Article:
The Priests

Parish Diary

Fr. Peter Daly

February 18, 2010


Fr. Peter Daly talks about his friends, Fr. Eugene O’Hagan and Fr. Martin O’Hagan, two members of the Irish singing groups “The Priests.” .


            I flipped on the TV and stopped in my tracks.

            There on screen was a good friend from seminary days, Fr. Eugene O’Hagan.

            He was singing Panis Angelicus. Next to him was his brother Martin, also a priest. There was a third priest singing with them whom I did not know, Fr. David Delargy.

            The banner at the bottom of the screen said they were singing in the Cathedral at Armagh in Northern Ireland. Behind them was a full orchestra and chorus.

            It was magical. Then PBS interrupted to ask for money. I sent them some money so I could get the CD. Their CD, entitled simply “The Priests” went platinum last year in northern Europe. Since then they have come out with another CD called “Harmony.”

            To me it was a magical moment. To see someone I know singing on television in such a setting.

            I have known Fr. Eugene for more than 25 years. Eight years ago he sang at the dedication of our parish church. Five years ago he and his brother Martin sang at the dedication of our parish family life center and theater.

            But now they had hit the big time, recording contract and all.

            Over the years I have heard Fr. Eugene sing many times.

            During our time in Rome he often sang for the Holy Father at Papal masses. I remember once that his mother was visiting Rome and showed me a picture of Eugene singing for John Paul II. She said in a classic Irish phrase, “There is himself, singing for himself.” I knew what she meant.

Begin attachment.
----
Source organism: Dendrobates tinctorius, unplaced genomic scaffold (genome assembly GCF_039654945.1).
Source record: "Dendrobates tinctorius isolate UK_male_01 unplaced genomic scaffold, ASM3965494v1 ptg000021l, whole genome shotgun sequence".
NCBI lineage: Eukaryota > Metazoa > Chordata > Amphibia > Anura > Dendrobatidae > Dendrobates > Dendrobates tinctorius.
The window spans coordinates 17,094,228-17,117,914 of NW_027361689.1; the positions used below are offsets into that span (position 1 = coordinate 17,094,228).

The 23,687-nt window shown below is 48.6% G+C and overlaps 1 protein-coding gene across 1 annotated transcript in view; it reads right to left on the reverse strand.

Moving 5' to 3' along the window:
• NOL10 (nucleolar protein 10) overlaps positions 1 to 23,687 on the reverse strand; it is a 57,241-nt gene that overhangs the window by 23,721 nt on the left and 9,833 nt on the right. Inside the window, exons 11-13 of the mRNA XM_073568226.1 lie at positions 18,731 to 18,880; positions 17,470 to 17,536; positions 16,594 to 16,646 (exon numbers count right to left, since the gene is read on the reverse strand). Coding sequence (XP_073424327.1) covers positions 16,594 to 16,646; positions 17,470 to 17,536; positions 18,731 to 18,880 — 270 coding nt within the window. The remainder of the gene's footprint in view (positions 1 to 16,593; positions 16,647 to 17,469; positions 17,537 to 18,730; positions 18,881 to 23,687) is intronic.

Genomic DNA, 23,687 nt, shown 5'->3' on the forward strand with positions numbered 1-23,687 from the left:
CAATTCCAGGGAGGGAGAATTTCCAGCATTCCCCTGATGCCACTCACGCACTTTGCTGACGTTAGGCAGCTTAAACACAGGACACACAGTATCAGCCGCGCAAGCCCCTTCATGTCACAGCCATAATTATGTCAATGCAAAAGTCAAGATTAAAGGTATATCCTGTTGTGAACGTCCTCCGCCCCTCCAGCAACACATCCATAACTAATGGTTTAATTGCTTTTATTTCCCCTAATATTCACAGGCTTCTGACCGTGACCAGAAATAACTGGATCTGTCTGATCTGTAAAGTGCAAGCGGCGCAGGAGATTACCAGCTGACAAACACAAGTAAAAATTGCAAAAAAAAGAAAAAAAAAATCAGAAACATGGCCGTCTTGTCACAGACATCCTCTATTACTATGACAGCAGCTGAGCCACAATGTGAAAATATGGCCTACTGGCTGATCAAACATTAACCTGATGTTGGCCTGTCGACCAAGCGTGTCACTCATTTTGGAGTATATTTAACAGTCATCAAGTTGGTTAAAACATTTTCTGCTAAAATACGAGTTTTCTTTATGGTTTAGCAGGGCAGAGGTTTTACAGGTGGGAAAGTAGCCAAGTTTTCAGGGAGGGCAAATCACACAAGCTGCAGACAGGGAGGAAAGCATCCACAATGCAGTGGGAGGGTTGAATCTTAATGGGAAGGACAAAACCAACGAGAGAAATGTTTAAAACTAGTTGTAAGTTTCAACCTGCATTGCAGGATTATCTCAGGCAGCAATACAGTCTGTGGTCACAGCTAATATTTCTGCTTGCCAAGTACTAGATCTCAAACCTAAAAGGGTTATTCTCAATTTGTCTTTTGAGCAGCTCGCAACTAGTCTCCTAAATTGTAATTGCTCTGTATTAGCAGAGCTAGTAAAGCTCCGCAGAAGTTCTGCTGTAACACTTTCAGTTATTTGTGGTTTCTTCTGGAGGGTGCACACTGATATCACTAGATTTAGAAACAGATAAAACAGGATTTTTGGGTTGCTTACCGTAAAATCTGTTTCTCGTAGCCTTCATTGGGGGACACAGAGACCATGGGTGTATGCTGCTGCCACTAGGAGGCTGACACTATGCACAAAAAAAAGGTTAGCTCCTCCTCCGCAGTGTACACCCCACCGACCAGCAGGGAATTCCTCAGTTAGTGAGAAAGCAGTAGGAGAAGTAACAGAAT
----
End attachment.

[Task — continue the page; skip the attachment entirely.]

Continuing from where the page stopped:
Gene was the deacon at the ordination mass when I was ordained to the deaconate. He frequently entertained the Irish College community on St. Patrick’s Day and other occasions. He was a participant in our talent shows at the North American College.

            But the most significant thing about Fr. Eugene and his singing was his use of music in his ministry. He used music to try to heal the wounds and divisions of Northern Ireland. He called it practical ecumenism.

            Back in the 1990s I visited Fr. Eugene in Belfast. At the time he was working for the Archdiocesan Tribunal for his day job. He processed annulments and such.

            But in the evenings he had a ministry, with a Presbyterian minister, hosting sing-a longs. The idea of Protestants and Catholics getting together to sing popular music does not seem so radical in the American context, but in Northern Ireland it is positively revolutionary.

            Fr. Eugene and his companion would travel to community centers and parish halls in little towns around the north of Ireland and bring people together for a musical evening. It might be the first time in their lives that some of them had shared a social occasion with someone from across the religious chasm.

            I am delighted with Fr. Eugene recent fame and success. He and Fr. Martin and Fr. David have marvelous voices, as we might expect from Irish priests.

            But the greatest achievement of his musical career is not getting on BBC or PBS. I think it is the work he did over the years with his “practical ecumenism.”

            That is exactly what Jesus would want of his followers. The Lord would be delighted that two of his “servants” were using the gifts given to them to bring people together in peace. This is not an idle concern in Northern Ireland.